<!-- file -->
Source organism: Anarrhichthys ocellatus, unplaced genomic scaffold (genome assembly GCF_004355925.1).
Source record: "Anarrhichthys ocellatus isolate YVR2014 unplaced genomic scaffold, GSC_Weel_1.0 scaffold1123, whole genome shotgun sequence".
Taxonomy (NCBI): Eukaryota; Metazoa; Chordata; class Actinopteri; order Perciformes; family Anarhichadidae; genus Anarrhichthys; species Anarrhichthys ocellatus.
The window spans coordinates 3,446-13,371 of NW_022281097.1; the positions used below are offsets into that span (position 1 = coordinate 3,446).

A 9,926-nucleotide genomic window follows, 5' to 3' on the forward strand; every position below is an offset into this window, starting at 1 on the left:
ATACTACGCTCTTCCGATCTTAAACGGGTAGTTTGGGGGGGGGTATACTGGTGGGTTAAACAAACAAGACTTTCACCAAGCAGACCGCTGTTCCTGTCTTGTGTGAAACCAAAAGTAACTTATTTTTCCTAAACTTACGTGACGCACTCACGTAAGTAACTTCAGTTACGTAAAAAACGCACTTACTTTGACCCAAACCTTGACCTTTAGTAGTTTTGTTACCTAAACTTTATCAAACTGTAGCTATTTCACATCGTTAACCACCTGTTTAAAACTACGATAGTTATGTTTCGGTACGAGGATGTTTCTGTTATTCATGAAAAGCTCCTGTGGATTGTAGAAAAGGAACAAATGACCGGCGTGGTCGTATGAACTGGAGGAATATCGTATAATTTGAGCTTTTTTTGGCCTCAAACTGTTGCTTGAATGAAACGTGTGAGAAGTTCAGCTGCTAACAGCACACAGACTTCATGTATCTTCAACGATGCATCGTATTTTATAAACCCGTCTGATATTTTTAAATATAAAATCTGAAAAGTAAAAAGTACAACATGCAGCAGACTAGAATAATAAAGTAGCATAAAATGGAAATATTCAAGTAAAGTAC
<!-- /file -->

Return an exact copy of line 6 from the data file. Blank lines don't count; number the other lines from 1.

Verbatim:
ATACTACGCTCTTCCGATCTTAAACGGGTAGTTTGGGGGGGGGTATACTGGTGGGTTAAACAAACAAGACTTTCACCAAGCAGACCGCTGTTCCTGTCTTGTGTGAAACCAAAAGTAACTTATTTTTCCTAAACTTACGTGACGCACTCACGTAAGTAACTTCAGTTACGTAAAAAACGCACTTACTTTGACCCAAACCTTGACCTTTAGTAGTTTTGTTACCTAAACTTTATCAAACTGTAGCTATTTCACATCGTTAACCACCTGTTTAAAACTACGATAGTTATGTTTCGGTACGAGGATGTTTCTGTTATTCATGAAAAGCTCCTGTGGATTGTAGAAAAGGAACAAATGACCGGCGTGGTCGTATGAACTGGAGGAATATCGTATAATTTGAGCTTTTTTTGGCCTCAAACTGTTGCTTGAATGAAACGTGTGAGAAGTTCAGCTGCTAACAGCACACAGACTTCATGTATCTTCAACGATGCATCGTATTTTATAAACCCGTCTGATATTTTTAAATATAAAATCTGAAAAGTAAAAAGTACAACATGCAGCAGACTAGAATAATAAAGTAGCATAAAATGGAAATATTCAAGTAAAGTAC